The Property Council of Australia has called upon the next NSW Government to crack down on housing targets and intervene when targets are not being met, following the release of concerning housing forecasts.
Property Council’s Acting Executive Director Adina Cirson said today’s alarming statistics released by the Housing Industry Association has once again highlighted the need for action on housing targets.
“We know we must deliver 725,000 new dwellings by 2035 in the Greater Sydney Region alone. Today’s news shows the number of new detached houses will fall to the lowest point since 2012 and just 96,000 dwellings will be built in 2024-25, compared to a peak of 141,000 in 2020-22,” Ms Cirson said.
“The ABS has also released data today which shows the value of total construction work done fell 0.4% in the December quarter, driven by a fall in building work by 1.6% in the December quarter. Building work is currently 1.4% lower than at the same time last year.
“We are already 100,000 homes behind on existing targets. We can’t afford to be limping to the finish line on housing supply.
“Our borders have re-opened for immigration and HIA Chief Economist Tim Reardon said the number of new homes was expected to fall by 8.9 per cent this year and another 12 per cent in 2024. By 2025, just 97,820 detached houses are expected to be built.”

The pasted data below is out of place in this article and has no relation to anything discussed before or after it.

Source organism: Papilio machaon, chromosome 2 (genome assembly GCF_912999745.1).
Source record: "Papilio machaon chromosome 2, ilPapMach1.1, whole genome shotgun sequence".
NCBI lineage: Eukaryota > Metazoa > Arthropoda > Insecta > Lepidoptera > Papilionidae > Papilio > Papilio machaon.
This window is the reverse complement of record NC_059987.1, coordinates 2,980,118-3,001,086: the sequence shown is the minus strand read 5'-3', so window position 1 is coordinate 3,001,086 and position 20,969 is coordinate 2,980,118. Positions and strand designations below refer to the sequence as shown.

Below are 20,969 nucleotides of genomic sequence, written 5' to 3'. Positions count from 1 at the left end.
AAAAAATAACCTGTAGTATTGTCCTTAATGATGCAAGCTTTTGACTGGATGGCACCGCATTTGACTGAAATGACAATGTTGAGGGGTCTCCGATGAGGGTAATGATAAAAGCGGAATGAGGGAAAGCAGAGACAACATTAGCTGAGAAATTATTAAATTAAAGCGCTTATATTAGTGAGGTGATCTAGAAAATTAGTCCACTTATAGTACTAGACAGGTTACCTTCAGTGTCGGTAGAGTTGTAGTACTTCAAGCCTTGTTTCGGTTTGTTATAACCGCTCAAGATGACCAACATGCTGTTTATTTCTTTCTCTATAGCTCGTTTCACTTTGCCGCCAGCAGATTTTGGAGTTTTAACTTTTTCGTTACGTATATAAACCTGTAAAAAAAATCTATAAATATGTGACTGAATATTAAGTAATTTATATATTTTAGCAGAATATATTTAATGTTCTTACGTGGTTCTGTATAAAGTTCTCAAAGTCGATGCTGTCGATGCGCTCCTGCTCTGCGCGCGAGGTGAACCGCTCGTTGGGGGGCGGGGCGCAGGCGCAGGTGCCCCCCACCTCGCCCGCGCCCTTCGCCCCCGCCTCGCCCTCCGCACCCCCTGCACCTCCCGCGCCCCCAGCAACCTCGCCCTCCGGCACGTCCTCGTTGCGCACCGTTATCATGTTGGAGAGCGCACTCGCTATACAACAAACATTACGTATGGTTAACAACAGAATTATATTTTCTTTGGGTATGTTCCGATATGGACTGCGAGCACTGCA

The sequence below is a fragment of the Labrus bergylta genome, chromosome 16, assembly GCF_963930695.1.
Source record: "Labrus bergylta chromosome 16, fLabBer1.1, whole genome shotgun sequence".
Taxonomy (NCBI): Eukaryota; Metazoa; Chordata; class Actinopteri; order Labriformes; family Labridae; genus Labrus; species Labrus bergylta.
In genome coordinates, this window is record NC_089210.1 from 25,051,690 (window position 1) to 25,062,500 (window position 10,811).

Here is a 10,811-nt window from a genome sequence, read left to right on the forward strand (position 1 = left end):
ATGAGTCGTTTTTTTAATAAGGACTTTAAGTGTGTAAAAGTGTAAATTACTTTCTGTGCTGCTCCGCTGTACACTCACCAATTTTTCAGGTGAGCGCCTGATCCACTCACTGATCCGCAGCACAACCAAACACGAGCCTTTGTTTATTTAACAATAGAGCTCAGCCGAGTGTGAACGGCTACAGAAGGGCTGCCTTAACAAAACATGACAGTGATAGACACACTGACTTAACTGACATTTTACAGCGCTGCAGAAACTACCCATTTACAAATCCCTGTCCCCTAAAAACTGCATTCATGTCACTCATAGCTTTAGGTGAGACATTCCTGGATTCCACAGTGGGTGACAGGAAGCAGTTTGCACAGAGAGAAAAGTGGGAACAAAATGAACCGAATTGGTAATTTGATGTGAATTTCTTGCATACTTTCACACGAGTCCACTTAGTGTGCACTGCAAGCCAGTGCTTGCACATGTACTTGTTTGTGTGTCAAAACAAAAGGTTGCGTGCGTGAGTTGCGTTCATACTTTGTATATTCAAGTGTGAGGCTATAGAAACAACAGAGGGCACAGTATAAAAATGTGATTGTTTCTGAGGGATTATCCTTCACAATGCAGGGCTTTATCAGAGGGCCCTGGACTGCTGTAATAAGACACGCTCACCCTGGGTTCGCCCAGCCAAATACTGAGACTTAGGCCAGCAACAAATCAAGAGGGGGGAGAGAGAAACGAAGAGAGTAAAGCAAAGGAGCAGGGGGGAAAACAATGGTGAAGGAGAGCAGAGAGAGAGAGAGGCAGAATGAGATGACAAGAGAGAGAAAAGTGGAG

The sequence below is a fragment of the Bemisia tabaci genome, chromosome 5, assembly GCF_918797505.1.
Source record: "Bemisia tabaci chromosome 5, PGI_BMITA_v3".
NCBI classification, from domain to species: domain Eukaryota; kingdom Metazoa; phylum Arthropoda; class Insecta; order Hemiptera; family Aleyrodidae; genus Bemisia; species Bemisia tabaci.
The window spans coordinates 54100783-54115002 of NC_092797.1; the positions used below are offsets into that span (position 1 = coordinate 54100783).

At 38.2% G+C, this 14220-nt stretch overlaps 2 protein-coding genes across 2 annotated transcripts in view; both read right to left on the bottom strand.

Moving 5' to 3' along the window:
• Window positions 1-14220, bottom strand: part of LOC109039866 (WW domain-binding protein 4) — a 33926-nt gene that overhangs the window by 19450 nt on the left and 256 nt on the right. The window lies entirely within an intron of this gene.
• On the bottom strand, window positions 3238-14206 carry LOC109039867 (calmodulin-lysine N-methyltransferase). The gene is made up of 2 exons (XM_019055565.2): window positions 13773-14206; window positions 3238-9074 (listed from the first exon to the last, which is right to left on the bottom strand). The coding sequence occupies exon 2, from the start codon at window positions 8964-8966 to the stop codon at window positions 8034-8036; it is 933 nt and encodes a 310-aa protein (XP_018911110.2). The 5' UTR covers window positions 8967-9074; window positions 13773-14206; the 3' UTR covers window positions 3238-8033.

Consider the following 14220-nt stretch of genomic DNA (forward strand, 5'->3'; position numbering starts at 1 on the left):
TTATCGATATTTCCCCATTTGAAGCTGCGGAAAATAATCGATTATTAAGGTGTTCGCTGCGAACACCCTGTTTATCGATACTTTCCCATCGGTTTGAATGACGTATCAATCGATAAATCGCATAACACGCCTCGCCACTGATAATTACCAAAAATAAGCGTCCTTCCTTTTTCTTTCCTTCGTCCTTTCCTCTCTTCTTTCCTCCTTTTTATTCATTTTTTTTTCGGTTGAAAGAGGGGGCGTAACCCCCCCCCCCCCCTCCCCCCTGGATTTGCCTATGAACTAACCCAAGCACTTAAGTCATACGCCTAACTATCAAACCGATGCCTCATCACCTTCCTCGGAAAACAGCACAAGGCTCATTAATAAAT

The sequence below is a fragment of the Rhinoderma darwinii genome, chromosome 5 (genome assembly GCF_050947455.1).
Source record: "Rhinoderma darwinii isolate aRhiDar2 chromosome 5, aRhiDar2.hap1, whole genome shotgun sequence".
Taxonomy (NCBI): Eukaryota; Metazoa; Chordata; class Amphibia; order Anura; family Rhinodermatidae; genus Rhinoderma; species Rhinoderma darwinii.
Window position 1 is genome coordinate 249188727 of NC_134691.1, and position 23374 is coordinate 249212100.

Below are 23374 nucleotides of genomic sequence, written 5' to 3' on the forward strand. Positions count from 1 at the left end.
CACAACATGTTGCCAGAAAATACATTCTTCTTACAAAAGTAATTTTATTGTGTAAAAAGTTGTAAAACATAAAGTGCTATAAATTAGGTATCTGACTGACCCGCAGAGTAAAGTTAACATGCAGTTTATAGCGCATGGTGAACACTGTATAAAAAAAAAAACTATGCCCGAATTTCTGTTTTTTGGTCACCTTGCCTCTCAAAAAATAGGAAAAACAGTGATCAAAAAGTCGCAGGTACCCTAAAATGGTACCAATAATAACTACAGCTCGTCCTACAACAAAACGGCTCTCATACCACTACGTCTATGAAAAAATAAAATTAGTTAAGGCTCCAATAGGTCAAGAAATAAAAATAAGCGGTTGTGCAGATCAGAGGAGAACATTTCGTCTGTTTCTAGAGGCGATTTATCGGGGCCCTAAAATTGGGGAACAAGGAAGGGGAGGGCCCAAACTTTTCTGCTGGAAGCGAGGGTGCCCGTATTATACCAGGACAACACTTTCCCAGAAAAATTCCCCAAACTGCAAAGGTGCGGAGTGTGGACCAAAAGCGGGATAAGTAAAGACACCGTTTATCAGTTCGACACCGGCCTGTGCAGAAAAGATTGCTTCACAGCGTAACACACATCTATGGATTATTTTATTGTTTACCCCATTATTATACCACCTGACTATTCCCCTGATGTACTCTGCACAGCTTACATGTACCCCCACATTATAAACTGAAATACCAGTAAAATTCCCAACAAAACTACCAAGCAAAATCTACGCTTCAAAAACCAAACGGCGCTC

Ms Cirson said while many local councils were working tirelessly to deliver on their housing targets across Greater Sydney and the regions, more needed to be done to ensure all councils are delivering their fair share of additional housing supply.
“Housing targets agreed to as part of state metropolitan/regional plans need to be delivered as part of a minimum standard expected for local councils. Sometimes there are legitimate reasons for under delivery on targets, but every year of anaemic housing growth works to compound our housing affordability crisis,” she said.
Ms Cirson said it’s critical we shift our focus toward rewarding those local councils that deliver on the community’s housing needs, while red carding councils who refuse to share in the growth agenda of the state.
“Over the past decade policymakers have been reluctant to intervene in cases where delivery of additional housing has been insufficient.
“Under a red-card model, the next government should identify underperforming councils, and underperforming precincts, and use the existing tools available in the planning system to realise delivery.”
Media: Aidan Green | E: [email protected]